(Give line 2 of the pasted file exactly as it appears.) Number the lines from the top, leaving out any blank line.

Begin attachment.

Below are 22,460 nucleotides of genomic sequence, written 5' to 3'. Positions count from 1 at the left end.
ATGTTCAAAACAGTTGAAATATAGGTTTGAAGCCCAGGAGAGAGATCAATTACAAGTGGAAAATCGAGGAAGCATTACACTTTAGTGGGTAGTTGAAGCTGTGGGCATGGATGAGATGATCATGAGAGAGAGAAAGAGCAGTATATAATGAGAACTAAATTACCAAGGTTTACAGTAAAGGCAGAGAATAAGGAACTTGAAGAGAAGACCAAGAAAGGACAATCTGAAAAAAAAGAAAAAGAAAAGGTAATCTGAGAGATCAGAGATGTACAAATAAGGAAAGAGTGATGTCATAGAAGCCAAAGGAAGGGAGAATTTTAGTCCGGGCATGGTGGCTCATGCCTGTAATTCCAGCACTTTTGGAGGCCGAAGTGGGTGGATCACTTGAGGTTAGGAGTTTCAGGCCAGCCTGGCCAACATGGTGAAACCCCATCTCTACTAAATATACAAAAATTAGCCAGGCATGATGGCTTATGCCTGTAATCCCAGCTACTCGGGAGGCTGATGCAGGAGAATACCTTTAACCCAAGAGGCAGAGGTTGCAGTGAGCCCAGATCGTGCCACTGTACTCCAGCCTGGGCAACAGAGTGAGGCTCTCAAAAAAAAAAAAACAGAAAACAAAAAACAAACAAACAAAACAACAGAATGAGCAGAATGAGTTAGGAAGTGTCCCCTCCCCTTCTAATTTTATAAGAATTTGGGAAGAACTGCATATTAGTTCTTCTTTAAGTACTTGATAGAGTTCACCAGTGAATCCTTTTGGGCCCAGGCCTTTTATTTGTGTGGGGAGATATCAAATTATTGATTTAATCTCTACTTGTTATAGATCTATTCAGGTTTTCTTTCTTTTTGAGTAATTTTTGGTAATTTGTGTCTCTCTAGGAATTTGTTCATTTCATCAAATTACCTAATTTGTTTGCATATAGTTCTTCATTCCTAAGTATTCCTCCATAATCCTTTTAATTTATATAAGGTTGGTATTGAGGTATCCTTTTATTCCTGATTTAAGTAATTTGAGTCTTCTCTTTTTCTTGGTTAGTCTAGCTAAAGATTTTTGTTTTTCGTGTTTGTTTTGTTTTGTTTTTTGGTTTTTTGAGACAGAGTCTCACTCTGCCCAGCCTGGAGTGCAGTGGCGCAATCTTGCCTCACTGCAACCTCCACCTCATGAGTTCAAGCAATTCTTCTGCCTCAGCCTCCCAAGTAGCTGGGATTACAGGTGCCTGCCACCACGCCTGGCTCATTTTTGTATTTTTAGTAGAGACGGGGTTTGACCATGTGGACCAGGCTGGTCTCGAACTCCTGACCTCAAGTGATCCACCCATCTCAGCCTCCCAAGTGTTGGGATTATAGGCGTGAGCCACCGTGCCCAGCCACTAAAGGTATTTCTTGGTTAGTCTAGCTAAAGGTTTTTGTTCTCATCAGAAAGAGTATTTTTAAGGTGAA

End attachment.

ATGTTCAAAACAGTTGAAATATAGGTTTGAAGCCCAGGAGAGAGATCAATTACAAGTGGAAAATCGAGGAAGCATTACACTTTAGTGGGTAGTTGAAGCTGTGGGCATGGATGAGATGATCATGAGAGAGAGAAAGAGCAGTATATAATGAGAACTAAATTACCAAGGTTTACAGTAAAGGCAGAGAATAAGGAACTTGAAGAGAAGACCAAGAAAGGACAATCTGAAAAAAAAGAAAAAGAAAAGGTAATCTGAGAGATCAGAGATGTACAAATAAGGAAAGAGTGATGTCATAGAAGCCAAAGGAAGGGAGAATTTTAGTCCGGGCATGGTGGCTCATGCCTGTAATTCCAGCACTTTTGGAGGCCGAAGTGGGTGGATCACTTGAGGTTAGGAGTTTCAGGCCAGCCTGGCCAACATGGTGAAACCCCATCTCTACTAAATATACAAAAATTAGCCAGGCATGATGGCTTATGCCTGTAATCCCAGCTACTCGGGAGGCTGATGCAGGAGAATACCTTTAACCCAAGAGGCAGAGGTTGCAGTGAGCCCAGATCGTGCCACTGTACTCCAGCCTGGGCAACAGAGTGAGGCTCTCAAAAAAAAAAAAACAGAAAACAAAAAACAAACAAACAAAACAACAGAATGAGCAGAATGAGTTAGGAAGTGTCCCCTCCCCTTCTAATTTTATAAGAATTTGGGAAGAACTGCATATTAGTTCTTCTTTAAGTACTTGATAGAGTTCACCAGTGAATCCTTTTGGGCCCAGGCCTTTTATTTGTGTGGGGAGATATCAAATTATTGATTTAATCTCTACTTGTTATAGATCTATTCAGGTTTTCTTTCTTTTTGAGTAATTTTTGGTAATTTGTGTCTCTCTAGGAATTTGTTCATTTCATCAAATTACCTAATTTGTTTGCATATAGTTCTTCATTCCTAAGTATTCCTCCATAATCCTTTTAATTTATATAAGGTTGGTATTGAGGTATCCTTTTATTCCTGATTTAAGTAATTTGAGTCTTCTCTTTTTCTTGGTTAGTCTAGCTAAAGATTTTTGTTTTTCGTGTTTGTTTTGTTTTGTTTTTTGGTTTTTTGAGACAGAGTCTCACTCTGCCCAGCCTGGAGTGCAGTGGCGCAATCTTGCCTCACTGCAACCTCCACCTCATGAGTTCAAGCAATTCTTCTGCCTCAGCCTCCCAAGTAGCTGGGATTACAGGTGCCTGCCACCACGCCTGGCTCATTTTTGTATTTTTAGTAGAGACGGGGTTTGACCATGTGGACCAGGCTGGTCTCGAACTCCTGACCTCAAGTGATCCACCCATCTCAGCCTCCCAAGTGTTGGGATTATAGGCGTGAGCCACCGTGCCCAGCCACTAAAGGTATTTCTTGGTTAGTCTAGCTAAAGGTTTTTGTTCTCATCAGAAAGAGTATTTTTAAGGTGAA